Article I, Section 8 of the U. S. Constitution provides that the Congress has the power "To coin money". Laws implementing this power are codified at 31 U. S. C. § 5112. Section 5112 prescribes the forms; these coins are both designated in Section 5112 as "legal tender" in payment of debts. The Sacagawea dollar is one example of the copper alloy dollar; the pure silver dollar is known as the American Silver Eagle. Section 5112 provides for the minting and issuance of other coins, which have values ranging from one cent to 100 dollars; these other coins are more described in Coins of the United States dollar. The Constitution provides that "a regular Statement and Account of the Receipts and Expenditures of all public Money shall be published from time to time"; that provision of the Constitution is made specific by Section 331 of Title 31 of the United States Code. The sums of money reported in the "Statements" are being expressed in U. S. dollars. The U. S. dollar may therefore be described as the unit of account of the United States.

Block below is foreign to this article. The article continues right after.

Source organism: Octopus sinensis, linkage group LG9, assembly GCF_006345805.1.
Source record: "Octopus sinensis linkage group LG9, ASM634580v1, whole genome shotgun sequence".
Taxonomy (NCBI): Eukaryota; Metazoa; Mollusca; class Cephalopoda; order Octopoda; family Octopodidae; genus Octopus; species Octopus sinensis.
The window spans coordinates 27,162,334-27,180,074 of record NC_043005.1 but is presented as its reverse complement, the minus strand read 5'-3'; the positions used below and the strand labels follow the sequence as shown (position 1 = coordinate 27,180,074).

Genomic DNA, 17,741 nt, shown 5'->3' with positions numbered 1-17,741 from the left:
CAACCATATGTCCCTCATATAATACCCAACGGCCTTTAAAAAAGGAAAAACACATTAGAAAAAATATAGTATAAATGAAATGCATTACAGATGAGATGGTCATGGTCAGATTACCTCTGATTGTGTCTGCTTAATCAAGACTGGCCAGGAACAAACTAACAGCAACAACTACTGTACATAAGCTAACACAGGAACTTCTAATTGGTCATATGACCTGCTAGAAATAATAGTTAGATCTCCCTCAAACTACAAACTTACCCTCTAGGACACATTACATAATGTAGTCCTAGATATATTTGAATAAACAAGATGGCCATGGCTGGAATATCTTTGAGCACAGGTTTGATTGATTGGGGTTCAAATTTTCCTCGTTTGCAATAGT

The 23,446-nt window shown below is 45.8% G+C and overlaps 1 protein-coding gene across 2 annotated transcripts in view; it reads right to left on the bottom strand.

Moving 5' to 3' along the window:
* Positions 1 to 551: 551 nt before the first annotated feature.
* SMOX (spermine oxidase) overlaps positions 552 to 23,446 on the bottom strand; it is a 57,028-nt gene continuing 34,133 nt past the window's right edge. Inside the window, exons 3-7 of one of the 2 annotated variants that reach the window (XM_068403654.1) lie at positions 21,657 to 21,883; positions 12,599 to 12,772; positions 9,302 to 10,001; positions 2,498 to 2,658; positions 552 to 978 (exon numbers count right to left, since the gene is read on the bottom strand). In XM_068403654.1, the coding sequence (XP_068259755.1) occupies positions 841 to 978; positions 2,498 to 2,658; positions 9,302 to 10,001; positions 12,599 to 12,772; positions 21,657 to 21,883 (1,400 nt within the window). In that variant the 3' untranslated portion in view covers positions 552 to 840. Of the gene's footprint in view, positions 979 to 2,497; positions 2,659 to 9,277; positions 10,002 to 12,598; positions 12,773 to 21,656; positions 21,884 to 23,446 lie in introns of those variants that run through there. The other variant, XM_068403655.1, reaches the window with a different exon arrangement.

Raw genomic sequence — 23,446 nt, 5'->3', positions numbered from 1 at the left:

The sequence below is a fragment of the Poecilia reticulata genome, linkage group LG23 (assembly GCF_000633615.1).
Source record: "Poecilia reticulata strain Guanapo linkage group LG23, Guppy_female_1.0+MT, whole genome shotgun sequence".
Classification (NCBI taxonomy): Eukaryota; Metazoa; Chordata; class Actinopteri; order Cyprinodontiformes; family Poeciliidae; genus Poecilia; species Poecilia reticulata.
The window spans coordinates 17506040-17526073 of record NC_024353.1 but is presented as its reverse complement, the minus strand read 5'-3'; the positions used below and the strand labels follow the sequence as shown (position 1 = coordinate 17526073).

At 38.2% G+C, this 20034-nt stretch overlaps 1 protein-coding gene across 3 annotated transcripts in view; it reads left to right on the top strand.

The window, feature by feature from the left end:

The word "dollar" is one of the words in the first paragraph of Section 9 of Article I of the Constitution. There, "dollars" is a reference to the Spanish milled dollar, a coin that had a monetary value of 8 Spanish units of currency, or reales. In 1792 the U. S. Congress passed a Coinage Act. Section 9 of that act authorized the production of various coins, including "DOLLARS OR UNITS—each to be of the value of a Spanish milled dollar as the same is now current, to contain three hundred and seventy-one grains and four sixteenth parts of a grain of pure, or four hundred and sixteen grains of standard silver". Section 20 of the act provided, "That the money of account of the United States shall be expressed in dollars, or units... and that all accounts in the public offices and all proceedings in the courts of the United States shall be kept and had in conformity to this regulation". In other words, this act designated the United States dollar as the unit of currency of the United States. Unlike the Spanish milled dollar, the U.